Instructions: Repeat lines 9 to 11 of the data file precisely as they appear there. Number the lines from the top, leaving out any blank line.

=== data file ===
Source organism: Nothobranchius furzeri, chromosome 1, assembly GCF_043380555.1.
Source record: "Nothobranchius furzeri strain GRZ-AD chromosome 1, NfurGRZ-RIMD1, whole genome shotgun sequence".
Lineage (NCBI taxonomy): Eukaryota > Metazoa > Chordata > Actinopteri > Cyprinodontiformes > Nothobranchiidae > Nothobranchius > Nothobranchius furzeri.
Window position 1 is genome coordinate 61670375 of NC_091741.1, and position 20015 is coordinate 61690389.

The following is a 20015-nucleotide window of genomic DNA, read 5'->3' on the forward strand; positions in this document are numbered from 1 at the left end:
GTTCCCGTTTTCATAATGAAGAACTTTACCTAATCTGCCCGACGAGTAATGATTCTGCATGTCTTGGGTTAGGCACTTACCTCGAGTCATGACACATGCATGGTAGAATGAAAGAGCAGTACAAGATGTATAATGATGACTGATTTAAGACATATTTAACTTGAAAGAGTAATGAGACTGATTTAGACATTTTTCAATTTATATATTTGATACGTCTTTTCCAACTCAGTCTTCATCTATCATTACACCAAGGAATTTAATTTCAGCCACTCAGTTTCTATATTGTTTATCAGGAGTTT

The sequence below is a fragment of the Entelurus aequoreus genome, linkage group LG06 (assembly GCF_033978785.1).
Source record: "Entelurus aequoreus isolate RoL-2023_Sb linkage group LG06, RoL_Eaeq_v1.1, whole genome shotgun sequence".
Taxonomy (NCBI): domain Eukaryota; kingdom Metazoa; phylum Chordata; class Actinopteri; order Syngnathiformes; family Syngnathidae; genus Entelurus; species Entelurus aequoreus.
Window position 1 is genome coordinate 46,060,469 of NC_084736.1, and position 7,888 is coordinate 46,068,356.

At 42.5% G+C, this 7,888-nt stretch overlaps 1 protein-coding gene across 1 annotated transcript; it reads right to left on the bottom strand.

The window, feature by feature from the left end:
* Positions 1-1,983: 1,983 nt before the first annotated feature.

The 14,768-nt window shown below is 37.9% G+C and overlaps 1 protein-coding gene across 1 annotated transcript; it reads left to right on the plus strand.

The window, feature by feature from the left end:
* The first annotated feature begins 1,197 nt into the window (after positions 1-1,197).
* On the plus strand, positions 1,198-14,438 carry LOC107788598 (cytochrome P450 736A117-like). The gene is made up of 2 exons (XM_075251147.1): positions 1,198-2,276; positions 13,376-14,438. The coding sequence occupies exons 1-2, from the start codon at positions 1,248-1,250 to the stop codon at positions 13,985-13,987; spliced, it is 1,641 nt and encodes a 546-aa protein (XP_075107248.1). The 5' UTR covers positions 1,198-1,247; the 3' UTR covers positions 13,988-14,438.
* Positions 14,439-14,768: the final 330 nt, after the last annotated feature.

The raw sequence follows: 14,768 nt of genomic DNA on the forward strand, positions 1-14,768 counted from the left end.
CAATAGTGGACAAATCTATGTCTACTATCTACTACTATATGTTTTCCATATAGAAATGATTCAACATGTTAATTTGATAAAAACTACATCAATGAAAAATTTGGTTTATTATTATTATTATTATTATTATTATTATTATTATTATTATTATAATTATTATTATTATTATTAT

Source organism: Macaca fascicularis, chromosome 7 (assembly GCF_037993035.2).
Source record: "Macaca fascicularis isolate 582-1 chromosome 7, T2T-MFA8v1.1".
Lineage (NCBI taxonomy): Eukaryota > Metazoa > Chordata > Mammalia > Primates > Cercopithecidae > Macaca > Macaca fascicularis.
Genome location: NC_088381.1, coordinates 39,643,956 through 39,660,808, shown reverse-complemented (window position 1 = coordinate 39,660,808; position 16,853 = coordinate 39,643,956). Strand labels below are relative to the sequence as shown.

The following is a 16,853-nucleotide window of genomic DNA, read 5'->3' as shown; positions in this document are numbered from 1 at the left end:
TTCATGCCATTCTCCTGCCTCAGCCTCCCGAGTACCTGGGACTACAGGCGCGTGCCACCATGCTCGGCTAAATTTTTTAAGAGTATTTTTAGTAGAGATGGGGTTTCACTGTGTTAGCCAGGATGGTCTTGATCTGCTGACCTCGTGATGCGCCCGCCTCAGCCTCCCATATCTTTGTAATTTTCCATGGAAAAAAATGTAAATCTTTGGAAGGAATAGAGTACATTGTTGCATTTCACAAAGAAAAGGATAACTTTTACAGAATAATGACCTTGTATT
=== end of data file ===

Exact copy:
Taxonomy (NCBI): domain Eukaryota; kingdom Metazoa; phylum Chordata; class Actinopteri; order Syngnathiformes; family Syngnathidae; genus Entelurus; species Entelurus aequoreus.
Window position 1 is genome coordinate 46,060,469 of NC_084736.1, and position 7,888 is coordinate 46,068,356.

At 42.5% G+C, this 7,888-nt stretch overlaps 1 protein-coding gene across 1 annotated transcript; it reads right to left on the bottom strand.